Hair Matters is a collection of artworks and photographic works where hair is a prominent feature, operates as the subject-matter, is used as an artistic medium, or is represented. Georgina Jaffee initiated the collection, and as she is South African-based, artworks by African artists dominate this collection. However, as hair is a prominent and often politicised signifier of identity across cultures, it contains works by artists based in the United Kingdom, the United States, Holland, Chile and China. The artworks were selected based on their relevance to the collection, its focus and in relation to evolving conversations the works prompted. Mary Corrigall points to some of the connections between the works in her essay. This resulted in an eclectic collection that was driven by the content of the art. As such while works by well-known artists – from Hank Willis Thomas, Zanele Muholi, David Goldblatt, Athi-Patra Ruga among others – feature, so too are those by established mid-career artists, well-known photographers and young artists.

As with all art collections, Hair Matters, has evolved over time, but as the works were largely acquired directly from galleries, the subject-matter was guided by the concerns artists are pursuing presently. In this way the collection offers a snapshot – as is only possible with 54 artworks – of the ways artists are currently representing hair in their art or issues relating to it. Naturally, not all of the artist’s whose works are in this collection set out to make art about hair  per se – our interest in hair is simply a lens through which we have chosen to engage with their works at this time.

A number of series of archival photographic works by the likes of James Barnor (Ghana/UK), Kwame Braithwaite (US) and J.D. Okhai Ojeikere (Nigeria) are also included, as research suggested they were essential to a discourse on hair and how contemporary artists might be engaging with it. Some artists have directly referenced images by some of these photographers or were inspired by their work. As a result this collection of archival imagery, which also includes anonymously produced images for the well-known Drum magazine, offer somewhat of an historical context to this collection. Works by this group of photographers also present a counternarrative to some of the dominant ones relating to identity and the role of hair in shaping it. We have shared some links to  texts relating to the ways in which hair has featured in Greek mythology to the manner it operated as a leitmotif in Victorian literature to articles written in the present day about the persistent politics surrounding hair in a racialised society.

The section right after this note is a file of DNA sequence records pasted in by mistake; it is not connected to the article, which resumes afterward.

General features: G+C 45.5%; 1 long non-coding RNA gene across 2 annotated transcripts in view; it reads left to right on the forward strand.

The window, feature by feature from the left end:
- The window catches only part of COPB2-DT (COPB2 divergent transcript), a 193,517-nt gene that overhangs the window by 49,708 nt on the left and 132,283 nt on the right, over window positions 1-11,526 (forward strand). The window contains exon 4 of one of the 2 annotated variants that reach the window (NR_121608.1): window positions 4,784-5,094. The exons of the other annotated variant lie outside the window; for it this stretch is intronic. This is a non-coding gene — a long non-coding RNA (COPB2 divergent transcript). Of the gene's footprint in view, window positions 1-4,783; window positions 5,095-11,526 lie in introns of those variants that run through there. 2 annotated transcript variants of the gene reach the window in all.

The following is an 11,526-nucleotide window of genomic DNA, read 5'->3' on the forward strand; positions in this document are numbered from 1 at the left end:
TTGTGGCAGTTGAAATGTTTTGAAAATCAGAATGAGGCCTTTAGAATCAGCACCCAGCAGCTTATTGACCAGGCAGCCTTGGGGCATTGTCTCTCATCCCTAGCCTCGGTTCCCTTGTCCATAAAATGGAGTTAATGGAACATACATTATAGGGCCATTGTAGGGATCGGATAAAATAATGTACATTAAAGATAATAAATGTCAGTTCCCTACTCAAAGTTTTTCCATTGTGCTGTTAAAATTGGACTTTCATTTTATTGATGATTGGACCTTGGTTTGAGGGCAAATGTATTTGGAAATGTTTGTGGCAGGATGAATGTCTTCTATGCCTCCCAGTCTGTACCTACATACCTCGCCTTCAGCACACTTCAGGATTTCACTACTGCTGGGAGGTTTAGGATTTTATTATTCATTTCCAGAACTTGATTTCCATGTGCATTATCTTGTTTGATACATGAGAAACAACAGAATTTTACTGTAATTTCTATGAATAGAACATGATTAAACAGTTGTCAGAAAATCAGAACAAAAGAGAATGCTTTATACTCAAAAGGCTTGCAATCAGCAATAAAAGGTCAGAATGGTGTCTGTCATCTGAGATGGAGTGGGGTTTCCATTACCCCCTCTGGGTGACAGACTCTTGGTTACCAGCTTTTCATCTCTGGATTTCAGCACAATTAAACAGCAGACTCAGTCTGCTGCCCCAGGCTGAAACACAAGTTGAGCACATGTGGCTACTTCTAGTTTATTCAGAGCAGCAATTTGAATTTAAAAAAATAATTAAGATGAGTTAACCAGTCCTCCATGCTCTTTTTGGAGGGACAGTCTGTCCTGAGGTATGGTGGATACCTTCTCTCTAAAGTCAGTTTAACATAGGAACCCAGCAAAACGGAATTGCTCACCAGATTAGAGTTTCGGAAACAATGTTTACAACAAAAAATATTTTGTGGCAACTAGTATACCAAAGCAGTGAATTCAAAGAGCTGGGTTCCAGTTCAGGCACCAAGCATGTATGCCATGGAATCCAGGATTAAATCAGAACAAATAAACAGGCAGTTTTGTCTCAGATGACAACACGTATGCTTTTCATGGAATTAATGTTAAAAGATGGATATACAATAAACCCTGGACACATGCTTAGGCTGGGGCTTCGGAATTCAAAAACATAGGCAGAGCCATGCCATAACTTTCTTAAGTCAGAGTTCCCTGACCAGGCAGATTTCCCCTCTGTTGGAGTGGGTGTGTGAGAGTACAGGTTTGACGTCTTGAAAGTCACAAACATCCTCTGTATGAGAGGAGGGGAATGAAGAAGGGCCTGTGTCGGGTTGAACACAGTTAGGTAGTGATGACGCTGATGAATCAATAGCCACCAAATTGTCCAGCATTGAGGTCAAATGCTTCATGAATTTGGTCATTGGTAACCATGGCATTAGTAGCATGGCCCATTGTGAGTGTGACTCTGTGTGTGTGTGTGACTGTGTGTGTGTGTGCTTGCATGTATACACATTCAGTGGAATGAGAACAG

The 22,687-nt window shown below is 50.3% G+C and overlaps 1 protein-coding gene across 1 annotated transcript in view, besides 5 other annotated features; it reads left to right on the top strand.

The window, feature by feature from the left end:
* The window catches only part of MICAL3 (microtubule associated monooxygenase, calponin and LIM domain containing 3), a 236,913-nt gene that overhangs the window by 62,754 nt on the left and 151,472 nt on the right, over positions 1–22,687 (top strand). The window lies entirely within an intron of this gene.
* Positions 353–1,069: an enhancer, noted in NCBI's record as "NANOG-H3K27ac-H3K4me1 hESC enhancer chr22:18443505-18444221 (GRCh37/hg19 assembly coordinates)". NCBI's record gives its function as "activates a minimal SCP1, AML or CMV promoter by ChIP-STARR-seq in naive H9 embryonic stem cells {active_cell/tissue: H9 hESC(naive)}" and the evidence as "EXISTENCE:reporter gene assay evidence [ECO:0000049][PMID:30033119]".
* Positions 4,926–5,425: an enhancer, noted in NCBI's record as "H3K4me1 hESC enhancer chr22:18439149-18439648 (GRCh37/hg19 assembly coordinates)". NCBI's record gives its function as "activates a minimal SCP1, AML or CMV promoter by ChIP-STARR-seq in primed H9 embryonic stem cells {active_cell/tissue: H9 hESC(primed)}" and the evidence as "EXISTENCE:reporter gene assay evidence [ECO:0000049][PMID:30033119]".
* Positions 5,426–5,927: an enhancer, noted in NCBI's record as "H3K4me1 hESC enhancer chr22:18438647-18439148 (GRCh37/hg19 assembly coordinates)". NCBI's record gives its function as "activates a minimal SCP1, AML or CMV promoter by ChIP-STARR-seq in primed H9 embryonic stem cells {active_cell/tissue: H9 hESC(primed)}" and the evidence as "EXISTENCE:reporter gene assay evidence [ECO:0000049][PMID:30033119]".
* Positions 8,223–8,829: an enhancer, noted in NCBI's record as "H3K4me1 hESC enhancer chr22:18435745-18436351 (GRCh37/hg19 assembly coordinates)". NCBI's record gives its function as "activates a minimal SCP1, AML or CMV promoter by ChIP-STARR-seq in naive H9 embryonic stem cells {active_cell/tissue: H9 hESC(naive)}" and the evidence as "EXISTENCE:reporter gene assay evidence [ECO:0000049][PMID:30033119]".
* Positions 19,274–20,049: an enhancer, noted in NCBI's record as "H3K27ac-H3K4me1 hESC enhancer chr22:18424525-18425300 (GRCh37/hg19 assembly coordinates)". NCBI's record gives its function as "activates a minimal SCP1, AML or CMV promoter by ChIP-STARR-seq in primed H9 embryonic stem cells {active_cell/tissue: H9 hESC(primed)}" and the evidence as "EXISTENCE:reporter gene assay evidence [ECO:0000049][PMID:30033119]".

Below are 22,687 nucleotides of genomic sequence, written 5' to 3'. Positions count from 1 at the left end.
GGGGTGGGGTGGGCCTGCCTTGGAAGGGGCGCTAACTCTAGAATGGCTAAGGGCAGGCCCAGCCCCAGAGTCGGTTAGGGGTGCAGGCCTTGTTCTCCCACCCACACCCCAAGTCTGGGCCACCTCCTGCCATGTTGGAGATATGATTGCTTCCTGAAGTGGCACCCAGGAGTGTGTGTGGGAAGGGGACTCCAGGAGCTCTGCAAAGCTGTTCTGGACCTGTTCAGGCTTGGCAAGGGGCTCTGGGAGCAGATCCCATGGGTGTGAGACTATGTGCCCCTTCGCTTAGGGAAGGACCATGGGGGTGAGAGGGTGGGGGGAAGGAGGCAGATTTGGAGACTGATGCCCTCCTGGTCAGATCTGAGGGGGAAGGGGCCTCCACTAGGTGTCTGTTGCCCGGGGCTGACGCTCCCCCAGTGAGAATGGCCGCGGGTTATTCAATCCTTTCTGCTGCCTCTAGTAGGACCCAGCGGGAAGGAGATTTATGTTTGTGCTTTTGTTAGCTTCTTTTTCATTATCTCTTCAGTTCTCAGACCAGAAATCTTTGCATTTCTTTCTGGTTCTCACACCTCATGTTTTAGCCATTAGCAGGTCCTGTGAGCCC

As the collection grew, new acquisitions were determined by their relationship to the artworks it contained and also the degree by which they exposed different or more nuanced explorations of the social or political conditions tied to hair or, in some instatnces, a reprieve from the ‘weight’ of these readings. As such the significance of each artwork isn’t only determined independently but is also relational. Common threads quickly emerged. However, we would like to leave it up to you the viewer, visitor to this site to craft your own connections. We invite you to explore the myriad of conversations all these talented artists have directly or indirectly relayed through their expression. We entreat you to share your own experiences, observations on this topic or the impact of some of the works in the collection.